"The Biographical Dictionary of Scottish Women From The Earliest Times to 2004", edited by Elizabeth Ewan, Sue Innes, Sian Reynolds and Rose Pipes is an essential work of reference for anone with any interest at all in Scottish history or society. It would be easy to suppose from a reading of most accounts of our history that it was an essentially male story, with the female half of the population (if they feature at all) featuring in supporting roles as wives of important men or mothers of the next generation of history makers. The exception, perhaps, is Mary Queen of Scots, though she is best known primarily because she let her personal life get in the way of her better judgement and public duty, thus arguably helping confirm the tired old stereotype that males make better history.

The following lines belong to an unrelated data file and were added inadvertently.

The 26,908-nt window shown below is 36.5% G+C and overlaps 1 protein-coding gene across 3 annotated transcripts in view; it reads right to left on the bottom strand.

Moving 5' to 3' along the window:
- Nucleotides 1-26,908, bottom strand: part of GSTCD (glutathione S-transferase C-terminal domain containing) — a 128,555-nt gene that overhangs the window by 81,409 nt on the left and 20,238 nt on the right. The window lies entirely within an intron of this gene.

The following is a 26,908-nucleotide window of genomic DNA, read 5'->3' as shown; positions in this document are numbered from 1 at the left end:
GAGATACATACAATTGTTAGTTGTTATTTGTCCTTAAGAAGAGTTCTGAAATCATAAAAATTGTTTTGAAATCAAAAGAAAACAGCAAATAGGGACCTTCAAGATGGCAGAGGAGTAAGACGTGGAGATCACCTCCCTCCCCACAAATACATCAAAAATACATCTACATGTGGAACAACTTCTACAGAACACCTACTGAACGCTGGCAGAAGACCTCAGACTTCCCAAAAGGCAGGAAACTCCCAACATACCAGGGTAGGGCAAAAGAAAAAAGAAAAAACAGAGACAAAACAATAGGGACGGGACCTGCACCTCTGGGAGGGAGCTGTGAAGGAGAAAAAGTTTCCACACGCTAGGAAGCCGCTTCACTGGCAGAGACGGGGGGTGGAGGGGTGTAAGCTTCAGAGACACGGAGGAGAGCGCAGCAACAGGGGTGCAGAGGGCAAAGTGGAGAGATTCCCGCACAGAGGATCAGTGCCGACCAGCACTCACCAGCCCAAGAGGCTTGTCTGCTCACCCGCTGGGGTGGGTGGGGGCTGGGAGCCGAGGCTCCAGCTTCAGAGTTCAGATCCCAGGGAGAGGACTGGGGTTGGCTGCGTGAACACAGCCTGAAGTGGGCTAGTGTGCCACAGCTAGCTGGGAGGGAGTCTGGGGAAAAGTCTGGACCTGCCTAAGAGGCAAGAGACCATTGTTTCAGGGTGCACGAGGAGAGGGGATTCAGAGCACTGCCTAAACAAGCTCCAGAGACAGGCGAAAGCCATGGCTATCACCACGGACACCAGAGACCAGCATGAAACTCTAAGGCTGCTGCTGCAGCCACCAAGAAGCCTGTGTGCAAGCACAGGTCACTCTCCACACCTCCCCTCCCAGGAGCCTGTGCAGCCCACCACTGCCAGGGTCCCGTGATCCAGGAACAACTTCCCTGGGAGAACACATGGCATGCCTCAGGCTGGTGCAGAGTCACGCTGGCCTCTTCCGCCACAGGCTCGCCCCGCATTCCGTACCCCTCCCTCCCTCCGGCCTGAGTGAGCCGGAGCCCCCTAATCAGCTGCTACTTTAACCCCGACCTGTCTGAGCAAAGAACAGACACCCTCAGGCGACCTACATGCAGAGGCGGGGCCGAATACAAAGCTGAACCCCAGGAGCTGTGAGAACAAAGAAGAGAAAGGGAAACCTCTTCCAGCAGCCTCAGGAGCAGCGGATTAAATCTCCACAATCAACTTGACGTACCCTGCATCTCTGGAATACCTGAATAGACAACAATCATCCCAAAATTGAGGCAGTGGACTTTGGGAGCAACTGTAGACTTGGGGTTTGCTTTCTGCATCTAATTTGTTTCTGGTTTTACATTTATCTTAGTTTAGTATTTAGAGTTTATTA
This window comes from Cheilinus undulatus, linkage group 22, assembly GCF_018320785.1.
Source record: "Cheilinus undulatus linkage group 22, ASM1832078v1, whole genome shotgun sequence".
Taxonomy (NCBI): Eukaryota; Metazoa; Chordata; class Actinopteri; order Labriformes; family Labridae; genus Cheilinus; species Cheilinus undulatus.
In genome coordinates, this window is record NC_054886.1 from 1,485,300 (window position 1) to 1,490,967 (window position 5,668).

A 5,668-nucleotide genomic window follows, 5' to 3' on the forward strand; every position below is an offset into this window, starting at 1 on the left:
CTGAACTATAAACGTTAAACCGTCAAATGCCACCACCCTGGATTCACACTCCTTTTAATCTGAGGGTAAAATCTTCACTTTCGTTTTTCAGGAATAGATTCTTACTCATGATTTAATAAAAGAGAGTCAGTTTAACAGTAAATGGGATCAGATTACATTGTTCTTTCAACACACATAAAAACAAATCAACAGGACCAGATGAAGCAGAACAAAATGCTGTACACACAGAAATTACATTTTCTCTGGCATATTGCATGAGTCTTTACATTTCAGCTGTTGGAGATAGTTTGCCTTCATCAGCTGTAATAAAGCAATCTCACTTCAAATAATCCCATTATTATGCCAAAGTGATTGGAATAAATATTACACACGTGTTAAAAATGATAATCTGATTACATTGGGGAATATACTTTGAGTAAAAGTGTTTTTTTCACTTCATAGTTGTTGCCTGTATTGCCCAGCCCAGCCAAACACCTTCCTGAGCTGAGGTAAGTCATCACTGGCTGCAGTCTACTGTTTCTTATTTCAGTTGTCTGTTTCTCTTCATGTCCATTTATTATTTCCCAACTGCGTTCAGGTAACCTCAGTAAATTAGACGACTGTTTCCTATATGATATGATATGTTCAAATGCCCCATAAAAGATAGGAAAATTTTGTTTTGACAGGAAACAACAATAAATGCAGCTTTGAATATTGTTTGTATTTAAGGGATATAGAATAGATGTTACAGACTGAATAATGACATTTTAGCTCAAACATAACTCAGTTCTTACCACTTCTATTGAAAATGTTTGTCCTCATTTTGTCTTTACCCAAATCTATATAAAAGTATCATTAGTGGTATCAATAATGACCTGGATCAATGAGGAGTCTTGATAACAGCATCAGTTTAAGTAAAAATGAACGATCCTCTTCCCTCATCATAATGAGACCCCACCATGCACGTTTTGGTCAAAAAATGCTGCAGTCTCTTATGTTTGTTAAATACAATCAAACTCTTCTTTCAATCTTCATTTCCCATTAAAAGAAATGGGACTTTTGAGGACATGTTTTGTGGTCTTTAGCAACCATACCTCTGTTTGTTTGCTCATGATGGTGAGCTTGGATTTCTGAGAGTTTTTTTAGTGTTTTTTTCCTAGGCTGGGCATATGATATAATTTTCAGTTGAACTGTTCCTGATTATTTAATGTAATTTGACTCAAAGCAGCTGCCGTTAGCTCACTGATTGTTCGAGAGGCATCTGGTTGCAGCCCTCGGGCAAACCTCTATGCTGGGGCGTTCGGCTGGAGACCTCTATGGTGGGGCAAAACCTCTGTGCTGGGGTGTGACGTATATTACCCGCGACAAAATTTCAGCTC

The Biographical Dictionary of Scottish Women does a great deal to redress this traditional imbalance in the perception of our history. The book includes biographical entries on 830 women produced by 230 professional and amateur historians and helps shed light on the lives and experiences of women from every part of Scottish society, as well as from the worldwide Scottish diaspora. The women covered range from queens, consorts and noble via others who were renowned in their fields to unexpected or previously unknown individuals who made important contributions or have signficant or simply interesting stories to tell.
Although the work underpinning the book has been rigorous and academic, the style of presentation is approachable and intended for a general readership. Each entry is a highly readable narrative. As a result, though you might start by looking up particular individuals, you soon find yourself being drawn into the wealth of fascinating personal stories on offer in this excellent and thorougly enjoyable work.